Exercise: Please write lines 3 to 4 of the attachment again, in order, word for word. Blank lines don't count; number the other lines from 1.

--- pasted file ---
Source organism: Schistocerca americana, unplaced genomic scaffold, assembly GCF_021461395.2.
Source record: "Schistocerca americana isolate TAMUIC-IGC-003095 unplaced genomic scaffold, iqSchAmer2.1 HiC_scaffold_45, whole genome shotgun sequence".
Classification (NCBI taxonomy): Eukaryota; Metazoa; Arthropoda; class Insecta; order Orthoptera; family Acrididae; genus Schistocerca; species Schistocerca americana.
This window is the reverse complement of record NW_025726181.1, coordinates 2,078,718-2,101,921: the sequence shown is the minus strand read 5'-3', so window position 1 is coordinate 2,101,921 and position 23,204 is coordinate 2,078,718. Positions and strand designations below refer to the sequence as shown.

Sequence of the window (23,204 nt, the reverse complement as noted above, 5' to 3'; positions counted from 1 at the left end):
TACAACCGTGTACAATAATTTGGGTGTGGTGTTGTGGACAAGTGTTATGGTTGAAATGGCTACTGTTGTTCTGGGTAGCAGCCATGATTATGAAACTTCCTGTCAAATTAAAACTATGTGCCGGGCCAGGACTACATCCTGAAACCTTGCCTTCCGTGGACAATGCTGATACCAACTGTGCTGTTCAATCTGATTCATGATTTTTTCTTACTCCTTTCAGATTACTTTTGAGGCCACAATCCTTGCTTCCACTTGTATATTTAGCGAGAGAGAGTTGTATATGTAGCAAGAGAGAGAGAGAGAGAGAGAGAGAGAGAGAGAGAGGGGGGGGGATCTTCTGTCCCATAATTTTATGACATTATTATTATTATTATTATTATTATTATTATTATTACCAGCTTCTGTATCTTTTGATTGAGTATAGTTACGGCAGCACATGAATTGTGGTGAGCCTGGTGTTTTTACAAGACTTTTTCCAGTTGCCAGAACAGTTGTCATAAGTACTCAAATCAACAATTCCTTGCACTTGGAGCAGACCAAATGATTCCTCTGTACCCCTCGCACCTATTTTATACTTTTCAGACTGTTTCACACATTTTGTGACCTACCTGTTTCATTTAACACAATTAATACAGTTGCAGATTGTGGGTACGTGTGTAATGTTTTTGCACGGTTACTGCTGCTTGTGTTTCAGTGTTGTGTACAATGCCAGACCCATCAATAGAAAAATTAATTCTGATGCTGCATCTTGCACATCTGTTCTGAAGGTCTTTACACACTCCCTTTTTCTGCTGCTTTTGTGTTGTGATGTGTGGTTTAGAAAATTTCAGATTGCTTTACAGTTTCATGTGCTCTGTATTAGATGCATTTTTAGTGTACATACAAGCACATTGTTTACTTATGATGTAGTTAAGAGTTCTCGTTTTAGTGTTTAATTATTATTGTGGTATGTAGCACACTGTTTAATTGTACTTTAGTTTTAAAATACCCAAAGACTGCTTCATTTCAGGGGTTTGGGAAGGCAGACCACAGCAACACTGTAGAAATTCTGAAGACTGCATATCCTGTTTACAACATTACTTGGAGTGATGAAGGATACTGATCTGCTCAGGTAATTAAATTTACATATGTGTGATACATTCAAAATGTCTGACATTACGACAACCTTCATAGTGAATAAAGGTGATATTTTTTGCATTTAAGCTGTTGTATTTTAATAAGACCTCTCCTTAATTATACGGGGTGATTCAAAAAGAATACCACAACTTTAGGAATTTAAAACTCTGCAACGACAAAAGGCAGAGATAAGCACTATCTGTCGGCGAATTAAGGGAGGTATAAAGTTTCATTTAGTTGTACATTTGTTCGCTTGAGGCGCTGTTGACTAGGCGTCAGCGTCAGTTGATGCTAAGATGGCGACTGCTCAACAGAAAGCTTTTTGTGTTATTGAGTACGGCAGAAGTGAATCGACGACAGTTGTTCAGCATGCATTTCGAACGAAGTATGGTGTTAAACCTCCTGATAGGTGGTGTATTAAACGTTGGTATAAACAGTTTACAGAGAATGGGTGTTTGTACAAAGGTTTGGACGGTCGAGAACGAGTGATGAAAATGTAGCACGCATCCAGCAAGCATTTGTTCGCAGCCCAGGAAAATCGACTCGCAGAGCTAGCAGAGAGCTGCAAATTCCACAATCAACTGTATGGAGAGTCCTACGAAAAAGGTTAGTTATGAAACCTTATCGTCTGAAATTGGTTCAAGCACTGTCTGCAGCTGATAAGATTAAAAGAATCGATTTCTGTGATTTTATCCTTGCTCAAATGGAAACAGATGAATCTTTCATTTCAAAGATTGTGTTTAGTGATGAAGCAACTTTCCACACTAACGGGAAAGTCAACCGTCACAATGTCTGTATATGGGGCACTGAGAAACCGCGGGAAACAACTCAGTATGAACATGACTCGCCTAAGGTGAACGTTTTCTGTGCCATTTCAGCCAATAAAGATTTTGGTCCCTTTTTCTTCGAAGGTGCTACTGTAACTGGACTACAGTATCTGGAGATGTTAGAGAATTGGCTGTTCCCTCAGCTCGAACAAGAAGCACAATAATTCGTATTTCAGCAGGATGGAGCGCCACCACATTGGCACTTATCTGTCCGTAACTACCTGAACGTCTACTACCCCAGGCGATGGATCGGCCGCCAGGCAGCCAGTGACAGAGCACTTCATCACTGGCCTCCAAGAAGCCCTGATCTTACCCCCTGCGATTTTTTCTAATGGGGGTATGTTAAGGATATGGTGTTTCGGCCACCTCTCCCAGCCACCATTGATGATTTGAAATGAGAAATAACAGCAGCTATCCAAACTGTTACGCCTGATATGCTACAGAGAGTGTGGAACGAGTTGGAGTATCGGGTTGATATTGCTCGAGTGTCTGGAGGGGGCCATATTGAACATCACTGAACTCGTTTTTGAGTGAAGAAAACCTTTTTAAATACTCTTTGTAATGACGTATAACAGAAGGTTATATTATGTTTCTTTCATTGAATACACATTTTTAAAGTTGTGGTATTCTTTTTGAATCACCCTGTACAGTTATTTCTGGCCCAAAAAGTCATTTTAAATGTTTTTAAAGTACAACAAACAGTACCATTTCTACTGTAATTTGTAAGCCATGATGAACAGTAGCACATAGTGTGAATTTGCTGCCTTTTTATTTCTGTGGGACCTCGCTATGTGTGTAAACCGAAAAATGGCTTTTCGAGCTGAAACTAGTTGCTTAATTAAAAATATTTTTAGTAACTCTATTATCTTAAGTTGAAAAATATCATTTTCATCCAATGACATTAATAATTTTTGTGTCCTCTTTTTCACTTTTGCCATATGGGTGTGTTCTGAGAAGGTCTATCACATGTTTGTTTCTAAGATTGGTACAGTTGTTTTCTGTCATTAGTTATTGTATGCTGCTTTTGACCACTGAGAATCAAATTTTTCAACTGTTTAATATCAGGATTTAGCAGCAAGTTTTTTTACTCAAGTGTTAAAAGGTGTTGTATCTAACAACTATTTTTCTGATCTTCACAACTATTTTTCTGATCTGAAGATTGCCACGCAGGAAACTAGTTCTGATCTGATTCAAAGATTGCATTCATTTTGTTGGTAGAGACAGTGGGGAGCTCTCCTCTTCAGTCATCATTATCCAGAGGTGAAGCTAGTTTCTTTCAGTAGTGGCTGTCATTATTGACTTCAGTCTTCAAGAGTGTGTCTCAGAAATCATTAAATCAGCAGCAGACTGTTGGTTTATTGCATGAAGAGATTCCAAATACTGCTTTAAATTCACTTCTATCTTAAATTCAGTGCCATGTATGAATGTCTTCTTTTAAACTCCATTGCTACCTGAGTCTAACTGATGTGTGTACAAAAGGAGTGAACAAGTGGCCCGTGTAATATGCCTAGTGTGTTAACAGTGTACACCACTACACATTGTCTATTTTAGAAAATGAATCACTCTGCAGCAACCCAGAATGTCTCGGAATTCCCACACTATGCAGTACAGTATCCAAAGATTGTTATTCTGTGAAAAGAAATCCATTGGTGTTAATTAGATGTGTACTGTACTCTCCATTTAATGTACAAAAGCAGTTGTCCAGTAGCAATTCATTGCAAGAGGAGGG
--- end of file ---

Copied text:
Classification (NCBI taxonomy): Eukaryota; Metazoa; Arthropoda; class Insecta; order Orthoptera; family Acrididae; genus Schistocerca; species Schistocerca americana.
This window is the reverse complement of record NW_025726181.1, coordinates 2,078,718-2,101,921: the sequence shown is the minus strand read 5'-3', so window position 1 is coordinate 2,101,921 and position 23,204 is coordinate 2,078,718. Positions and strand designations below refer to the sequence as shown.